“And he led them forth by the right way, that they might go to a city of habitation.”—Psalm 107:7
My soul, what are thy daily exercises concerning the way the Lord thy God is leading thee through a wilderness dispensation? Art thou convinced that it is the right way? What if it be a thorny way, a tempted way, frequently a dark way; yet art thou satisfied that it is the right way, because it is thorny, tempted, dark, and with numberless other exercises. This is the plan to judge by. And though, my soul, I trust thou hast grace enough given thee to see and know, in thy cool hours of thought, that whatever thy God appoints must be right, and his holy will must be done; yet there is an exercise of grace which goes much beyond these views of the subject, and which a believer is enabled to bring into practice, when he not only submits to a painful dispensation, but rejoiceth in it, because it is the right way. When he saith, I am afflicted; but afflictions are useful. I am in dark and trying circumstances; but these also are useful. I am buffeted by Satan; but this also I find to be right, because Christ is the more endeared thereby, and his strength is perfected in my weakness. My God is bringing me by a right way, to a city of habitation. Of this I am sure. And every step leading to the final attainment, is already marked by infinite wisdom, and provided for by infinite love; and Jesus himself is with me through all the pilgrimage. Hence then, I conclude, that if at any time I am at a loss to see my way, to find comfort in my way, or if I am obstructed in my way, still it is the right way, because Jesus himself is the way, and his unerring wisdom is in the appointment. Oh for grace in lively exercise, to be as satisfied now of all the despensations concerning the church and people, as when of old, in the wilderness! The Lord is leading forth by a right way, to bring to a city of habitation, whose builder and maker is God.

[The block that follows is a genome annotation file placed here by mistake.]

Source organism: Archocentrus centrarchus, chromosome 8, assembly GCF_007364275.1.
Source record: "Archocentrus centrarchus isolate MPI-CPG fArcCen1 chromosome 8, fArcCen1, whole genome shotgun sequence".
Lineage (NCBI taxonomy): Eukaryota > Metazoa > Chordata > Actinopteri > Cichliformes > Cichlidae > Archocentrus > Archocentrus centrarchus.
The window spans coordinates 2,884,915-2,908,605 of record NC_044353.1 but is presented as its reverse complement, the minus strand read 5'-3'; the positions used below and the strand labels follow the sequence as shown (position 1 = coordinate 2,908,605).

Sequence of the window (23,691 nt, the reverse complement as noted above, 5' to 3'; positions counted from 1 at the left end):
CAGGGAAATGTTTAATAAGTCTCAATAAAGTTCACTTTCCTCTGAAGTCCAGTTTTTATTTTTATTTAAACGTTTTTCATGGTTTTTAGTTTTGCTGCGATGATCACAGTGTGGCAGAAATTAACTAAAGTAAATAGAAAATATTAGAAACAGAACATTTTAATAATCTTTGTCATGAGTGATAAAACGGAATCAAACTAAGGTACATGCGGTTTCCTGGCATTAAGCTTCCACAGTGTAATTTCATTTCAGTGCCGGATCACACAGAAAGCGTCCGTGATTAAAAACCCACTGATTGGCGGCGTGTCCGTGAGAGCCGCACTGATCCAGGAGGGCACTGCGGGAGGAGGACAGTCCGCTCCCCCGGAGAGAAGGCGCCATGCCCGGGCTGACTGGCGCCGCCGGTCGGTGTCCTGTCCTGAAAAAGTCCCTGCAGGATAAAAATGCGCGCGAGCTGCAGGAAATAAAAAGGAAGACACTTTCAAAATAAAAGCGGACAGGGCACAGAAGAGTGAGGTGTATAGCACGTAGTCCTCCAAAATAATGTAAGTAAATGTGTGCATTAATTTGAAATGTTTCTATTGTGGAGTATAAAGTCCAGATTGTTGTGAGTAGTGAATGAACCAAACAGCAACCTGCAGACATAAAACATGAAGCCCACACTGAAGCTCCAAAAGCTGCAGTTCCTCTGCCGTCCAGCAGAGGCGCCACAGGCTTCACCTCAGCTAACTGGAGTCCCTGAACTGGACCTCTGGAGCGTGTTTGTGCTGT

Robert Hawker (1753-1827) was an Anglican (High-Calvinist) preacher who served as Vicar of Charles Church, Plymouth. John Hazelton wrote of him:
“The prominent features…in Robert Hawker's testimony…was the Person of Christ….Dr. Hawker delighted to speak of his Lord as "My most glorious Christ.” What anxious heart but finds at times in the perusal of the doctor's writings a measure of relief, a softening, and a mellowing? an almost imperceptible yet secret and constraining power in leading out of self and off from the misery and bondage of the flesh into a contemplation of the Person and preciousness of Christ as "the chiefest among ten thousand and the altogether lovely." Christ and Him crucified was emphatically the burden of his song and the keynote of his ministry. He preached his last sermon in Charles Church on March 18th, 1827, and on April 6th he died, after being six years curate and forty-three years vicar of the parish. On the last day of his life he repeated a part of Ephesians 1, from the 6th to the 12th verses, and as he proceeded he enlarged on the verses, but dwelt more fully on these words: "To the praise of His glory Who first trusted in Christ." He paused and asked, "Who first trusted in Christ?" And then made this answer: "It was God the Father Who first trusted in Christ."